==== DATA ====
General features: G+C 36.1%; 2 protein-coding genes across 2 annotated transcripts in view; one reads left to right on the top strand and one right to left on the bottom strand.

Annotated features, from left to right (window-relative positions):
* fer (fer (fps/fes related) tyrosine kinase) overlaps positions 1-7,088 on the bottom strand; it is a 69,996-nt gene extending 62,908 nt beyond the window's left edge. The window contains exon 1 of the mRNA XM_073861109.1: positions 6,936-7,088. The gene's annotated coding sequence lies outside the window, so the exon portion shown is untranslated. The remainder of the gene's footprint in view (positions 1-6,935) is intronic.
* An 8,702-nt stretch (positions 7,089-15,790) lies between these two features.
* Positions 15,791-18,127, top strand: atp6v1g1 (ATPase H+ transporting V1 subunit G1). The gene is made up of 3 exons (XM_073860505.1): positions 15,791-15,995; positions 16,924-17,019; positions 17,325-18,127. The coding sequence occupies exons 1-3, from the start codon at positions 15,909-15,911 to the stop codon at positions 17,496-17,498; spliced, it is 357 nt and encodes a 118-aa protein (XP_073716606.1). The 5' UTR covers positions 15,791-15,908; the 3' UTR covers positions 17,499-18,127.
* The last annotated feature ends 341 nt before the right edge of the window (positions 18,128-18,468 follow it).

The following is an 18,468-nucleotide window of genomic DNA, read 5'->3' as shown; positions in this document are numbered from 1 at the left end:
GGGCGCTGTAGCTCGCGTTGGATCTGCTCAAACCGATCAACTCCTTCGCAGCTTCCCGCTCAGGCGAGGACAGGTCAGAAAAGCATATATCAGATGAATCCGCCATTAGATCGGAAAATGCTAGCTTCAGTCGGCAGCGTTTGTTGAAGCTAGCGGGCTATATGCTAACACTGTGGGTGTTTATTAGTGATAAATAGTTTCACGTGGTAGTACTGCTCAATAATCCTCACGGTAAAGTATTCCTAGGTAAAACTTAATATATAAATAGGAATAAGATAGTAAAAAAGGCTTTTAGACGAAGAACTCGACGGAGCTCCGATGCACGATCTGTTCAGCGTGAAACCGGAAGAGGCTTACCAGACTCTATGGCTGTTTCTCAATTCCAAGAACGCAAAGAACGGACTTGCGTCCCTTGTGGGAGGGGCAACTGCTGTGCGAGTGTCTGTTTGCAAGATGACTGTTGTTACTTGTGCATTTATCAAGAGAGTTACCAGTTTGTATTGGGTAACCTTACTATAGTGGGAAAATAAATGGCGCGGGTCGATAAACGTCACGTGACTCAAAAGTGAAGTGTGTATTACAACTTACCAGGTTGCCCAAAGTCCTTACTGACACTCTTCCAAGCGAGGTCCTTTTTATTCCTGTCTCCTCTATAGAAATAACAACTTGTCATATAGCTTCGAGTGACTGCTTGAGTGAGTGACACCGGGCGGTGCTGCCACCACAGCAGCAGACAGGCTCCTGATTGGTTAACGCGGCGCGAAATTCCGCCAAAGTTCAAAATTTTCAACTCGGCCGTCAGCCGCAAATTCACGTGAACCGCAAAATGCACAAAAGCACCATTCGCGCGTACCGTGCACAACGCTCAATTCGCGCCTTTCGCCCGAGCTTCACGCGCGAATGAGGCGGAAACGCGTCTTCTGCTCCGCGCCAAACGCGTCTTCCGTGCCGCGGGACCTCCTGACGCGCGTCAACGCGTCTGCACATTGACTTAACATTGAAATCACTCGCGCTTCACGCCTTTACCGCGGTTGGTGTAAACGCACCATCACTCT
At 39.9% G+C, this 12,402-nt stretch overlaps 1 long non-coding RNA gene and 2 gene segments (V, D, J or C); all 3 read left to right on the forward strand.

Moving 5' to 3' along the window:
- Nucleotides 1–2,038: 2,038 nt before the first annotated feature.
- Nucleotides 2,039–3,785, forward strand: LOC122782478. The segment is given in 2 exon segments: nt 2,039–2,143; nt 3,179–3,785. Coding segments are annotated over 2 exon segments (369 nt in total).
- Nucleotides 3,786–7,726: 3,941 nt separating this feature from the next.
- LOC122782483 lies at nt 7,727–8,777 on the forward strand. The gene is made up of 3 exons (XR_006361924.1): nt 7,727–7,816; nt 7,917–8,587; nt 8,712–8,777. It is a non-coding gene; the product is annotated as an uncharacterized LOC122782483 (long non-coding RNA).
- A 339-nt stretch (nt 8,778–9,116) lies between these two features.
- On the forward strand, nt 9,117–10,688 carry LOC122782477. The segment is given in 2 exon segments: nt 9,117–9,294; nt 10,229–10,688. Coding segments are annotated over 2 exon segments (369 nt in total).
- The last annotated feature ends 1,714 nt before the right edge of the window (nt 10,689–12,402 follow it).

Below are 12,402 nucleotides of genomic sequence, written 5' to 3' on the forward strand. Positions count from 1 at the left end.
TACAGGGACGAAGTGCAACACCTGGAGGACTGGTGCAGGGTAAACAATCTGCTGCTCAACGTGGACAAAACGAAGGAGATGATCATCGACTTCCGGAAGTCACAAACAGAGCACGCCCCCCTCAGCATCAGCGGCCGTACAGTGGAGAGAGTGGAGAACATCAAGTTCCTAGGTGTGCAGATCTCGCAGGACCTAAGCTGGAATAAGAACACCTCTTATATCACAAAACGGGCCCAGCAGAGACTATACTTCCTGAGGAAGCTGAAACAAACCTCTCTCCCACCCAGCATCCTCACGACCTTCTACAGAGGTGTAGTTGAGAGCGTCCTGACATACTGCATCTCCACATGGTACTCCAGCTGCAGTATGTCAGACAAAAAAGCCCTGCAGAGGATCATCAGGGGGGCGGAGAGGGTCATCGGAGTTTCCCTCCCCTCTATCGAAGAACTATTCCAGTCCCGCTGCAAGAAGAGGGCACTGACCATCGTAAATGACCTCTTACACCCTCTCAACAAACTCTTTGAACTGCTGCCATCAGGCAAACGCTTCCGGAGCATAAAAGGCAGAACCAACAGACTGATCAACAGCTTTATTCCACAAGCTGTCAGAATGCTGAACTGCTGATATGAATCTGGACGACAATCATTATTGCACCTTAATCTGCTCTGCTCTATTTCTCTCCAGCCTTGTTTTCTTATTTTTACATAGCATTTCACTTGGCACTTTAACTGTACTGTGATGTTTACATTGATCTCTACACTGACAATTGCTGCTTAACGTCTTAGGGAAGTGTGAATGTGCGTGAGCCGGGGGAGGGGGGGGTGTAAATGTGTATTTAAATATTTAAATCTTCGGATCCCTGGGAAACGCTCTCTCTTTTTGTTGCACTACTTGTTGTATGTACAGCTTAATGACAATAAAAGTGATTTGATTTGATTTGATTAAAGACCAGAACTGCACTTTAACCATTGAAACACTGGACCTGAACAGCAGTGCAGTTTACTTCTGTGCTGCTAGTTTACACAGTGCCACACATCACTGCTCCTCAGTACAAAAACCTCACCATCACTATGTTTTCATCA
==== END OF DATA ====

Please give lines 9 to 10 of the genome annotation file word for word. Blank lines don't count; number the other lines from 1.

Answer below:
At 39.9% G+C, this 12,402-nt stretch overlaps 1 long non-coding RNA gene and 2 gene segments (V, D, J or C); all 3 read left to right on the forward strand.

Moving 5' to 3' along the window: